That strategy ended on November 7, with the defeat of many hot-button ballot measures and with heavy losses in House, Senate, and state races. The liberal Northeast was scrubbed almost clean of Republicans: From Pennsylvania through Maine, the Democrats picked up nine or 10 House seats. (At press time, one race in Connecticut was going to a recount.) And the rout continued in the Midwest and the Plains. Four years earlier Kansas had elected an ultra-conservative attorney general named Phill Kline, who used the power of his office to snoop into the medical records of patients at abortion clinics. He was crushed, 58 percent to 42 percent, by a Republican who switched parties to challenge him. And while Kline went down, Republicans lost an eastern Kansas House seat in a district that had voted for Bush over Kerry by 20 points.
There were lessons in the races the Republicans did win too. In the Mountain West, Republican candidates had their margins slashed dramatically. Idahos 1st District, which gave Bush 70 percent of its vote, handed only 50 percent to a doctrinaire conservative. Wyomings sole House seat gave its Republican incumbent a win by less than 1 percentage point. In state after state, Republican support plunged.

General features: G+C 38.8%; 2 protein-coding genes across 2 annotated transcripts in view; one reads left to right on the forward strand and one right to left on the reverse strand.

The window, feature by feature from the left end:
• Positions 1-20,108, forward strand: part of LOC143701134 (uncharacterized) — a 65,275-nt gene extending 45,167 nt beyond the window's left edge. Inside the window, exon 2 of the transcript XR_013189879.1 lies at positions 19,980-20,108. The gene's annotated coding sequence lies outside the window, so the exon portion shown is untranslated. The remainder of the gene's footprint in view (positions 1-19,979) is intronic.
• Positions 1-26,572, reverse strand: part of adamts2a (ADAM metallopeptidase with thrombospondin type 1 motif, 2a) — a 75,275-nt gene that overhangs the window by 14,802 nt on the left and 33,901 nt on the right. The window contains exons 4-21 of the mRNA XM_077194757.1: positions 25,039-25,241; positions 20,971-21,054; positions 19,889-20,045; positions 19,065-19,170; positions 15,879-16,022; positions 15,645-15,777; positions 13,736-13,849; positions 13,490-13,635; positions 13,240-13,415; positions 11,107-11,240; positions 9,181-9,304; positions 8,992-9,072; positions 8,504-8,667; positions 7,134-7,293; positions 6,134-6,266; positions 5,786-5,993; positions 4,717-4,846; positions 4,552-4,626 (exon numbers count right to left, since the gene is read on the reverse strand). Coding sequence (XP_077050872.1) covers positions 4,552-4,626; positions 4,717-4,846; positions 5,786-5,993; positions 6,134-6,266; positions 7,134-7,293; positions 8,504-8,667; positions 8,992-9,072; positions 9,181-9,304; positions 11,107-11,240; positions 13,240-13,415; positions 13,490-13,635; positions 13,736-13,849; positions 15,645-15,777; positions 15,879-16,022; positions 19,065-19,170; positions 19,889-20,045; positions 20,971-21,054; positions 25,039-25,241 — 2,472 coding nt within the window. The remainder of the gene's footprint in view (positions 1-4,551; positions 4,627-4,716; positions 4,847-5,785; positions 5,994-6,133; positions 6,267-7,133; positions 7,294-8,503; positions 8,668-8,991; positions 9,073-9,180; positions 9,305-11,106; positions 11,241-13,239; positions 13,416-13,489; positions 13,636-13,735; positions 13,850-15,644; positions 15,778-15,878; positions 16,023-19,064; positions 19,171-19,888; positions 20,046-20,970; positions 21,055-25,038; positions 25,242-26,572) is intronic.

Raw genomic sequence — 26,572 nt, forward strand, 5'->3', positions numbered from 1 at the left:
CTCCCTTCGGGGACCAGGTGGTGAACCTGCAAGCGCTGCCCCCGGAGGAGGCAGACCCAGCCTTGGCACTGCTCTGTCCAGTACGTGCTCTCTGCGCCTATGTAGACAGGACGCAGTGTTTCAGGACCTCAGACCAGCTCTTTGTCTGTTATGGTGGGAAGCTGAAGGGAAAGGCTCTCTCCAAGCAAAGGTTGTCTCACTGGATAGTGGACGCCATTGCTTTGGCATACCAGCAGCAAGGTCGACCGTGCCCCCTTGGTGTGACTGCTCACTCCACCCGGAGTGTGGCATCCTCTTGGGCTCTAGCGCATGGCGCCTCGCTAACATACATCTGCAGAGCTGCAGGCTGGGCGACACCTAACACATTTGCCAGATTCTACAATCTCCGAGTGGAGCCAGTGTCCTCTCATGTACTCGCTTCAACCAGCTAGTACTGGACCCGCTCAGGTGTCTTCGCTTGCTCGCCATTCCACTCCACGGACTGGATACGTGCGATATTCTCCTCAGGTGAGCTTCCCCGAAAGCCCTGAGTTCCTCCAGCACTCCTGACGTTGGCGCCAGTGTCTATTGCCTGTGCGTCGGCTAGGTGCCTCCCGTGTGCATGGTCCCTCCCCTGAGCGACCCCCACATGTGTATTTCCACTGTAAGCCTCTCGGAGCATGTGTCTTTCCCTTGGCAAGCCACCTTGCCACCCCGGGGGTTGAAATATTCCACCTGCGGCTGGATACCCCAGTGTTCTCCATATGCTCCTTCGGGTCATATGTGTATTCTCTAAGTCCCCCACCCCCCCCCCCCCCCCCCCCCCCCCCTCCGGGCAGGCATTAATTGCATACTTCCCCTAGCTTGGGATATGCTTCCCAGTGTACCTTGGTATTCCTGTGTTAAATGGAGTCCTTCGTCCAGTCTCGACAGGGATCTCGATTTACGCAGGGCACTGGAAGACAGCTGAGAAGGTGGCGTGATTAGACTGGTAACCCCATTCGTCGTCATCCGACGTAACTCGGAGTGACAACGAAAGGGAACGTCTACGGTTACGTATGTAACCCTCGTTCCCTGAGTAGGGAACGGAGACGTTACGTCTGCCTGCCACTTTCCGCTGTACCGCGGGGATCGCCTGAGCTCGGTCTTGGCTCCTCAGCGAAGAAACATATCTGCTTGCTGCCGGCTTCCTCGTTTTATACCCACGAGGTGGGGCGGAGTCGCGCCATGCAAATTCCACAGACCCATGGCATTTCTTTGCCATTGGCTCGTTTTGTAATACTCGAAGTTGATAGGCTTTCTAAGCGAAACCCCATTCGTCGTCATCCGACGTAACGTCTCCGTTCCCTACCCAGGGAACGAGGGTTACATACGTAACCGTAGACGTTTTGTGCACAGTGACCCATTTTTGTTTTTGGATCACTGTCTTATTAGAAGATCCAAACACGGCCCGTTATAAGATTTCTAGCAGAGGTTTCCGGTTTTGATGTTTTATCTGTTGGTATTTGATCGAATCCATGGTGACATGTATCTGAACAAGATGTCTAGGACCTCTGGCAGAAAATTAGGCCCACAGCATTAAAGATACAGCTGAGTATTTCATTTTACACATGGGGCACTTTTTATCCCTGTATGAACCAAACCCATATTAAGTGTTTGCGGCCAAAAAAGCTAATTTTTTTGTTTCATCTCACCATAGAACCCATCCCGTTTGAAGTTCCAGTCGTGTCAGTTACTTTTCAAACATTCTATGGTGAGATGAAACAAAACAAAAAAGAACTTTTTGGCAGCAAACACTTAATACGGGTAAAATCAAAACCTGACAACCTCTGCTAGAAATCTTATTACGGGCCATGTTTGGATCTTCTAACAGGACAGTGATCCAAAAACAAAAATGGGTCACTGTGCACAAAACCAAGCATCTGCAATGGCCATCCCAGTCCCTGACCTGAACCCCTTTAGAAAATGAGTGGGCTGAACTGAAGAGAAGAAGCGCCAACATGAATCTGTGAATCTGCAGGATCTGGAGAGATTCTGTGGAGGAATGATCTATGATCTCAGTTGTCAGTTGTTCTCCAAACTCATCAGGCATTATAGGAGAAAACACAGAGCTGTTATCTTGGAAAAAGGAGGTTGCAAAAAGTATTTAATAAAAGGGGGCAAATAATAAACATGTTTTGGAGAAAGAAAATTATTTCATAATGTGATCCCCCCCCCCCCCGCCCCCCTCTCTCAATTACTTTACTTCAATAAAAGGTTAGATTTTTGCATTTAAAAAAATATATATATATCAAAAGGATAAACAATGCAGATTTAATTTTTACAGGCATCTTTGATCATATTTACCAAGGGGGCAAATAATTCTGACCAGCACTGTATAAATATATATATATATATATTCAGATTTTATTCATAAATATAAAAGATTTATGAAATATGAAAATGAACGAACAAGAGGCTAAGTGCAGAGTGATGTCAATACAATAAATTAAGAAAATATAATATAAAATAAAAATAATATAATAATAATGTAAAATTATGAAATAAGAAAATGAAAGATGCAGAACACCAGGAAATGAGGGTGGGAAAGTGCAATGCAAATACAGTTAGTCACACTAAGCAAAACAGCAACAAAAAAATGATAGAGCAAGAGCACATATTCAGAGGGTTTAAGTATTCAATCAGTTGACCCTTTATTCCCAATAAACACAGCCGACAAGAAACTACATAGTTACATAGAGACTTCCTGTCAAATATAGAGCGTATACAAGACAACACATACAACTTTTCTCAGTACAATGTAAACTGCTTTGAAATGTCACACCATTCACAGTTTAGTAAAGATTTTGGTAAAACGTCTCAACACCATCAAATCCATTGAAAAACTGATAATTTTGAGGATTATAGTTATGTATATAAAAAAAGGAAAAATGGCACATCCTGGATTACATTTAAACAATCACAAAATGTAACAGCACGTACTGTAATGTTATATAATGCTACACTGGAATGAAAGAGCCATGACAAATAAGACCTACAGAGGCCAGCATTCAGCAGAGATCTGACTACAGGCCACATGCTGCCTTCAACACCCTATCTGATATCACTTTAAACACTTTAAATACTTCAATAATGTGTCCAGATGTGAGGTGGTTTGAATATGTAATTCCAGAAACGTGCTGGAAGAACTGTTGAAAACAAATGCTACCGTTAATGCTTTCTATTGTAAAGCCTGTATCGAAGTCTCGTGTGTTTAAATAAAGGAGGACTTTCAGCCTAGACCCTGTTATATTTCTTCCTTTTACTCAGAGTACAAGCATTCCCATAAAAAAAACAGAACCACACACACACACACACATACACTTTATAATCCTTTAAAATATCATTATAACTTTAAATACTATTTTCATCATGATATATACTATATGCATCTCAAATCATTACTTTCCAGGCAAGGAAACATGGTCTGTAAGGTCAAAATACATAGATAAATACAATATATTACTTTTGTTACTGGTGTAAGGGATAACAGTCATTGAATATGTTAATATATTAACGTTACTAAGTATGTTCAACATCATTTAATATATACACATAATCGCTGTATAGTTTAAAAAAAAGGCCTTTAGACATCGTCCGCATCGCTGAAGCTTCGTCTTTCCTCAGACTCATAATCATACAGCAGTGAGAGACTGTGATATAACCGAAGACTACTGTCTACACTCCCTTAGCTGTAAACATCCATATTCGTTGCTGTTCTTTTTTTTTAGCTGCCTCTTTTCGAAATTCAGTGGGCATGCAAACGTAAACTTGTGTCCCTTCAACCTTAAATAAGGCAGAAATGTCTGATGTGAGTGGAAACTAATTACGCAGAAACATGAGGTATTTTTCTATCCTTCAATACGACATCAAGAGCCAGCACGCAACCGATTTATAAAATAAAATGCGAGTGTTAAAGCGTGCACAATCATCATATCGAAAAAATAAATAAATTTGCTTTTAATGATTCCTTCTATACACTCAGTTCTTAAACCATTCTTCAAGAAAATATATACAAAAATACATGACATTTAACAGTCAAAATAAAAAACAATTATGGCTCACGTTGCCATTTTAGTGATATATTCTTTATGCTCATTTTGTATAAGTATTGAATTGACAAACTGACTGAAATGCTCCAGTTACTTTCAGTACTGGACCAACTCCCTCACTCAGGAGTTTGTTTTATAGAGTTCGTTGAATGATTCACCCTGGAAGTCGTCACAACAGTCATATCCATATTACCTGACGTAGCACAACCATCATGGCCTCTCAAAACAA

The libertarian West, Hotline Editor Chuck Todd wrote in a post-election column, is a region that is more up for grabs than it should be. And its because the Republican Party has grown more religious and more pro-government, which turns off these leave me alone, small-government libertarian Republicans.
The decline isnt entirely the Republicans fault. They just created an opening for their opponents to exploit. The Democrats in the libertarian West, tenderized by the wipeouts of the 1990s, reassessed their positions on the Second Amendment, public land, and taxes, and reintroduced themselves to voters. In the Bush years, they gave stronger support to civil liberties than most of their Republican competitors. At one Montana debate, GOP Sen. Conrad Burns lambasted Democrat Jon Tester for wanting to weaken the PATRIOT Act. Tester shot back that he didnt want to weaken it: I want to repeal it. Tester won the election.